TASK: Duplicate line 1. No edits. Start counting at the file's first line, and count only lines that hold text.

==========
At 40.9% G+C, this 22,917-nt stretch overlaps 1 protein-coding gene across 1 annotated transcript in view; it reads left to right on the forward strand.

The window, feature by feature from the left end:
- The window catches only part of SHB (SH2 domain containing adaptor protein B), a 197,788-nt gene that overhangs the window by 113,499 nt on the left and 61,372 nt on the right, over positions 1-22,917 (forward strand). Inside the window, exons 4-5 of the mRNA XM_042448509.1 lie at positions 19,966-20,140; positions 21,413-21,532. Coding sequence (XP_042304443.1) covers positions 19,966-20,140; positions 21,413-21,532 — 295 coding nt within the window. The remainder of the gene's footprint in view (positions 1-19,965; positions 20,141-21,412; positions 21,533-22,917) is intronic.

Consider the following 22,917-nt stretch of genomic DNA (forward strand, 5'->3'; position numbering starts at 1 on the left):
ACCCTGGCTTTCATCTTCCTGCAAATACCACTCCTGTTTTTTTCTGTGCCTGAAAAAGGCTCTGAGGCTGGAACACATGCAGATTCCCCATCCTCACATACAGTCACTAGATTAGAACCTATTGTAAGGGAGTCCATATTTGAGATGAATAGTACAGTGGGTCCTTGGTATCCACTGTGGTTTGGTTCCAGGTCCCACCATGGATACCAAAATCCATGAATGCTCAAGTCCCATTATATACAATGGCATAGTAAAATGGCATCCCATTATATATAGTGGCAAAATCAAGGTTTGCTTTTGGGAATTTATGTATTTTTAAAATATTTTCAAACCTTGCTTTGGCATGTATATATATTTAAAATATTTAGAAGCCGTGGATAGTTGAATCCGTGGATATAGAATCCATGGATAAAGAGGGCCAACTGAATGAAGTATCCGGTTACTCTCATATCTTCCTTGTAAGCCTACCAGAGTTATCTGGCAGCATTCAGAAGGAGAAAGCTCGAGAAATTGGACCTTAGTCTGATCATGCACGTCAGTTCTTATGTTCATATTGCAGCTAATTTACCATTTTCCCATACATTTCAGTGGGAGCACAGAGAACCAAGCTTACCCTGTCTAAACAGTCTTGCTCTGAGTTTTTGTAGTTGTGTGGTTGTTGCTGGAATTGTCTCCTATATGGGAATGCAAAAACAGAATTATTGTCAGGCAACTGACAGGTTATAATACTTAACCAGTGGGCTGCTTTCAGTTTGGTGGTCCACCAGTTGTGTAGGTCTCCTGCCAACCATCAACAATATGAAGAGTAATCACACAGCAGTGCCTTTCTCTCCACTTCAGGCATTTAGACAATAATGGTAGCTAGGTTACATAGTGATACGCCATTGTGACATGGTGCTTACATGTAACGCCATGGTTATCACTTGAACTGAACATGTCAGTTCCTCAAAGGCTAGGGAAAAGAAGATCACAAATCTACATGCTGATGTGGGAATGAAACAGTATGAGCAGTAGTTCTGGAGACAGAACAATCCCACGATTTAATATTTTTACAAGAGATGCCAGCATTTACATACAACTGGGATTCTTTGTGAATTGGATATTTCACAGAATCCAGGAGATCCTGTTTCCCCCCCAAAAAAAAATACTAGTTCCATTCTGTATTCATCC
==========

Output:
At 40.9% G+C, this 22,917-nt stretch overlaps 1 protein-coding gene across 1 annotated transcript in view; it reads left to right on the forward strand.